Nestled among the burping bats and mischievous frogs, a lesson on appreciating differences is charmingly presented. Let this...

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HUBBLE BUBBLE GRANNY TROUBLE

As they say, be careful what you wish for…

No one wants a relative to stand out too much, especially for the wrong reasons. A young girl hopes her beloved grandmother—who just happens to be a witch—would learn to be more conventional. Corderoy sets a conversational pace to help readers sympathize with the main character’s plight: “My granny’s kind of different…” What follows are spreads dominated by pinks and purples that capture the peculiar occurrences that whirl around Granny wherever she goes. The rhyming text describes Granny cooking “icky soup” full of “slime and sludge and bits of froggy-poop” and driving a “crazy car” with “no roof or seats or wheels…most bizarre!” But often the text only hints at a situation gone awry, and it is Berger’s hilarious digital illustrations that will have readers giggling here and squealing there. At one point the girl convinces Granny to give being “normalish” a try. The makeover initially seems a success, “but something wasn’t right. She seemed like someone else’s granny, strolling home that night.” When Granny ends up in bed bored and sad, the girl soon realizes that grandmother’s witchy ways should be celebrated instead of changed.

Nestled among the burping bats and mischievous frogs, a lesson on appreciating differences is charmingly presented. Let this tale work its magic throughout the year. (Picture book. 3-6) 

Pub Date: July 10, 2012

ISBN: 978-0-7636-5904-2

Page Count: 32

Publisher: Nosy Crow/Candlewick

Review Posted Online: July 18, 2012

Kirkus Reviews Issue: Aug. 1, 2012

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Plotless and pointless, the book clearly exists only because its celebrity author wrote it.

YOUR BABY'S FIRST WORD WILL BE DADA

A succession of animal dads do their best to teach their young to say “Dada” in this picture-book vehicle for Fallon.

A grumpy bull says, “DADA!”; his calf moos back. A sad-looking ram insists, “DADA!”; his lamb baas back. A duck, a bee, a dog, a rabbit, a cat, a mouse, a donkey, a pig, a frog, a rooster, and a horse all fail similarly, spread by spread. A final two-spread sequence finds all of the animals arrayed across the pages, dads on the verso and children on the recto. All the text prior to this point has been either iterations of “Dada” or animal sounds in dialogue bubbles; here, narrative text states, “Now everybody get in line, let’s say it together one more time….” Upon the turn of the page, the animal dads gaze round-eyed as their young across the gutter all cry, “DADA!” (except the duckling, who says, “quack”). Ordóñez's illustrations have a bland, digital look, compositions hardly varying with the characters, although the pastel-colored backgrounds change. The punch line fails from a design standpoint, as the sudden, single-bubble chorus of “DADA” appears to be emanating from background features rather than the baby animals’ mouths (only some of which, on close inspection, appear to be open). It also fails to be funny.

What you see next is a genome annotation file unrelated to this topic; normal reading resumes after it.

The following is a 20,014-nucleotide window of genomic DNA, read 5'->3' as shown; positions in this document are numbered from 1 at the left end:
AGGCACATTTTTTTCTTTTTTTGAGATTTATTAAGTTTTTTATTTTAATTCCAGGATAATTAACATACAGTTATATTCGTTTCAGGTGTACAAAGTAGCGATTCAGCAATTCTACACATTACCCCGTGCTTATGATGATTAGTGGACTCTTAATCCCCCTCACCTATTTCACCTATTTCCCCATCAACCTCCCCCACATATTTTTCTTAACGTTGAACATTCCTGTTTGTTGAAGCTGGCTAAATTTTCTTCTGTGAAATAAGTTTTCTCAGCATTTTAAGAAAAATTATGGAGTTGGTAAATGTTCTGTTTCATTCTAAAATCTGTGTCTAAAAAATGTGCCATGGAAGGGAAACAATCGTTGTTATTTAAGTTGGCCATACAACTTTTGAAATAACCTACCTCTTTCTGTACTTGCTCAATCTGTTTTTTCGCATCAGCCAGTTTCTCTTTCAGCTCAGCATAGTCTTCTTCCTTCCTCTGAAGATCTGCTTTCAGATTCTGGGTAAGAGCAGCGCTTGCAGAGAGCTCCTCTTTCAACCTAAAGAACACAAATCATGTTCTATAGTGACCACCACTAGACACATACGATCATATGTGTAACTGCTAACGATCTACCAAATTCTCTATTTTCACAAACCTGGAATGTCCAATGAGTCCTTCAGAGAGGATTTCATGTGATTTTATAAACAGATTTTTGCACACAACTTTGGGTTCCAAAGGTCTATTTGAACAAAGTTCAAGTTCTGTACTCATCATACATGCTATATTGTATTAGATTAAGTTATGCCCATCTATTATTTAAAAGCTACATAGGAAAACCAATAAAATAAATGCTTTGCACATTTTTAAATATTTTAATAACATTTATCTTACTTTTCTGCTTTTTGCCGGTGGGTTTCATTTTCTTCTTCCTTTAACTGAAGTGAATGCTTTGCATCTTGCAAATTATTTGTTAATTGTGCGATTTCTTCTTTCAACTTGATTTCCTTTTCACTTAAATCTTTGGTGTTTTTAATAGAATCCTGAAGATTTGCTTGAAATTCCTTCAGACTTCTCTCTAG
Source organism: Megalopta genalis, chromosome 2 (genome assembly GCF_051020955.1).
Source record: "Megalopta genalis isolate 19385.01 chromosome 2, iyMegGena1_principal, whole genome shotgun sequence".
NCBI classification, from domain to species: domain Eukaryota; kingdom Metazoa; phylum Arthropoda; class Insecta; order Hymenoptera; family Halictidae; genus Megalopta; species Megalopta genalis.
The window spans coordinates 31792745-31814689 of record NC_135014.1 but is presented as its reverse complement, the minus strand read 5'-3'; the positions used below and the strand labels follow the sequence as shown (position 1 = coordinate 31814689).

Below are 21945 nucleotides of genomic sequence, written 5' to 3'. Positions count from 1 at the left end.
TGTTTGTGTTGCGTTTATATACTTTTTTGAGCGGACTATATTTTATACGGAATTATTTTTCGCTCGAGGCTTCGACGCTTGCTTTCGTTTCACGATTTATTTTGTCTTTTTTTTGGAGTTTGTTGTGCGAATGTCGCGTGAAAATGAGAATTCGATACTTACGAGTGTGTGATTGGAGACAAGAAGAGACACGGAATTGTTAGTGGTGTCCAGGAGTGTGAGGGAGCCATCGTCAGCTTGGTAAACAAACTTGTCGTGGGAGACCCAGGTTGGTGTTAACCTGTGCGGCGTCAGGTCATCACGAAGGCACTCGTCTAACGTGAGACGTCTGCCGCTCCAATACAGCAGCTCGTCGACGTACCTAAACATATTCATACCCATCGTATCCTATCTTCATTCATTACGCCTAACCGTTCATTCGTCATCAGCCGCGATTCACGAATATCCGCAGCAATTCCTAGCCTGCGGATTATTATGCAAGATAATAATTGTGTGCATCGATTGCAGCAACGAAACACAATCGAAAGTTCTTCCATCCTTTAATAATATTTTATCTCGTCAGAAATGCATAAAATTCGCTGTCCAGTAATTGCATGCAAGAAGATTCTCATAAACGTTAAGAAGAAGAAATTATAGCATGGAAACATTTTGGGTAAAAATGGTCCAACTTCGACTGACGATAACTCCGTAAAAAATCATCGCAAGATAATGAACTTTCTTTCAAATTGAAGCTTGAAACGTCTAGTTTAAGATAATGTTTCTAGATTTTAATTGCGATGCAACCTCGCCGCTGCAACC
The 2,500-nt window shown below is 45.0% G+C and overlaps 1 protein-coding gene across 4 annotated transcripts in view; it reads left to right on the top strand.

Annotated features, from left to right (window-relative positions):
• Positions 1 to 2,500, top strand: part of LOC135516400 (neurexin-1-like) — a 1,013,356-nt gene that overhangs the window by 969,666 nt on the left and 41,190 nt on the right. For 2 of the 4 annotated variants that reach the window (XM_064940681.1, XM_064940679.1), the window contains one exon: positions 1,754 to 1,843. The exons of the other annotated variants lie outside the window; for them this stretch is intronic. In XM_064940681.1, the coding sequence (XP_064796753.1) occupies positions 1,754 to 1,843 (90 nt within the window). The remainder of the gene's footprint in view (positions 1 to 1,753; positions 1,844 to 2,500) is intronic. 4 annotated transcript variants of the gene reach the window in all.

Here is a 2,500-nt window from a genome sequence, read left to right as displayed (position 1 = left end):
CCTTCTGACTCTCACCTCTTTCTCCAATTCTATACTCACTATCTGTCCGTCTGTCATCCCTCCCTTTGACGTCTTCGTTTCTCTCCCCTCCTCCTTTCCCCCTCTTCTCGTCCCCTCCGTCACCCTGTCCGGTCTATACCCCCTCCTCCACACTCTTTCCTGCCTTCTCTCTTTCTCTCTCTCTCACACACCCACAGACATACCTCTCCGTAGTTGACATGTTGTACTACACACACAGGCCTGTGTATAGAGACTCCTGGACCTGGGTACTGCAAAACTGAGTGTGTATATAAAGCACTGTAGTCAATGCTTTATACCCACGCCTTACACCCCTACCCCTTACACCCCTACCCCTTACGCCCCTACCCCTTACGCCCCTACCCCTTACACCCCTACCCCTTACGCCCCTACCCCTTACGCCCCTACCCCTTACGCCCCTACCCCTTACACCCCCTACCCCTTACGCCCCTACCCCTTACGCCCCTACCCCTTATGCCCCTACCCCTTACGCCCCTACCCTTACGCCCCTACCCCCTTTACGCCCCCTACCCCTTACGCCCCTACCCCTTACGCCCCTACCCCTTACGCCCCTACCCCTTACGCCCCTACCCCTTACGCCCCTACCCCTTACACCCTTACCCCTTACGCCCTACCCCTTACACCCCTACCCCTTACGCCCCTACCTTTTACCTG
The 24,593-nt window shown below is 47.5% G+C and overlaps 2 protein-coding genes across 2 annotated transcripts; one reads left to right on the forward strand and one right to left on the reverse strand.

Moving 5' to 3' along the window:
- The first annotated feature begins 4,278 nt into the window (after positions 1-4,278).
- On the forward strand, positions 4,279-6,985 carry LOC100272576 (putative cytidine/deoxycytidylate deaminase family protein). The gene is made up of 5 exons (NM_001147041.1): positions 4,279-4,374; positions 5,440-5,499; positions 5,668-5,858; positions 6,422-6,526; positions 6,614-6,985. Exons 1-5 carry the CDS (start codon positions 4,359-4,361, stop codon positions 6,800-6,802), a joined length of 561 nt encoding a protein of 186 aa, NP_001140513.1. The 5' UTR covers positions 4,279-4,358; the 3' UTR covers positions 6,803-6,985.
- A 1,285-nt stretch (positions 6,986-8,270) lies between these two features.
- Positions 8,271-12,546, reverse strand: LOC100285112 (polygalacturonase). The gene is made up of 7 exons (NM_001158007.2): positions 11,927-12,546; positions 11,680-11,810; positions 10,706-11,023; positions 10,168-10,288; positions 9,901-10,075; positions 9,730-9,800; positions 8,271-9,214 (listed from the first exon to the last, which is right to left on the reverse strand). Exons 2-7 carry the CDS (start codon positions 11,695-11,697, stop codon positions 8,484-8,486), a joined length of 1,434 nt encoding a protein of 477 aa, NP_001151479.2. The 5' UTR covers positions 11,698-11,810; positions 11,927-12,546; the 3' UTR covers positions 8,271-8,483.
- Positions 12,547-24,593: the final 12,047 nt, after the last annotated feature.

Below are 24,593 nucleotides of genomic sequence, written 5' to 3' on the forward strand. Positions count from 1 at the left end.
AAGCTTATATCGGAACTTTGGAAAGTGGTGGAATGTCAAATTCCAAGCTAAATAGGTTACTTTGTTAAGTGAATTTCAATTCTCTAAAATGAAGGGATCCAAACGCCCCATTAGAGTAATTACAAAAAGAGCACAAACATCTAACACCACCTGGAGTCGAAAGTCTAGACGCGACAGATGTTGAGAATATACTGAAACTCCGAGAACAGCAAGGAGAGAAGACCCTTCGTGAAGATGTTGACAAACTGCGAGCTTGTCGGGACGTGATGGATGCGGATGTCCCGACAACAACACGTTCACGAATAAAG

Plotless and pointless, the book clearly exists only because its celebrity author wrote it. (Picture book. 3-5)

Pub Date: June 9, 2015

ISBN: 978-1-250-00934-0

Page Count: 32

Publisher: Feiwel & Friends

Review Posted Online: April 15, 2015

Kirkus Reviews Issue: May 1, 2015

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Should be packaged with an oxygen supply, as it will incontestably elicit uncontrollable gales of giggles.

THE DINKY DONKEY

Even more alliterative hanky-panky from the creators of The Wonky Donkey (2010).

Operating on the principle (valid, here) that anything worth doing is worth overdoing, Smith and Cowley give their wildly popular Wonky Donkey a daughter—who, being “cute and small,” was a “dinky donkey”; having “beautiful long eyelashes” she was in consequence a “blinky dinky donkey”; and so on…and on…and on until the cumulative chorus sails past silly and ludicrous to irresistibly hysterical: “She was a stinky funky plinky-plonky winky-tinky,” etc. The repeating “Hee Haw!” chorus hardly suggests what any audience’s escalating response will be. In the illustrations the daughter sports her parent’s big, shiny eyes and winsome grin while posing in a multicolored mohawk next to a rustic boombox (“She was a punky blinky”), painting her hooves pink, crossing her rear legs to signal a need to pee (“winky-tinky inky-pinky”), demonstrating her smelliness with the help of a histrionic hummingbird, and finally cozying up to her proud, evidently single parent (there’s no sign of another) for a closing cuddle.

Should be packaged with an oxygen supply, as it will incontestably elicit uncontrollable gales of giggles. (Picture book. 4-6)

Pub Date: Nov. 5, 2019

ISBN: 978-1-338-60083-4

Page Count: 24

Publisher: Scholastic

Review Posted Online: Oct. 13, 2019

Kirkus Reviews Issue: Nov. 1, 2019

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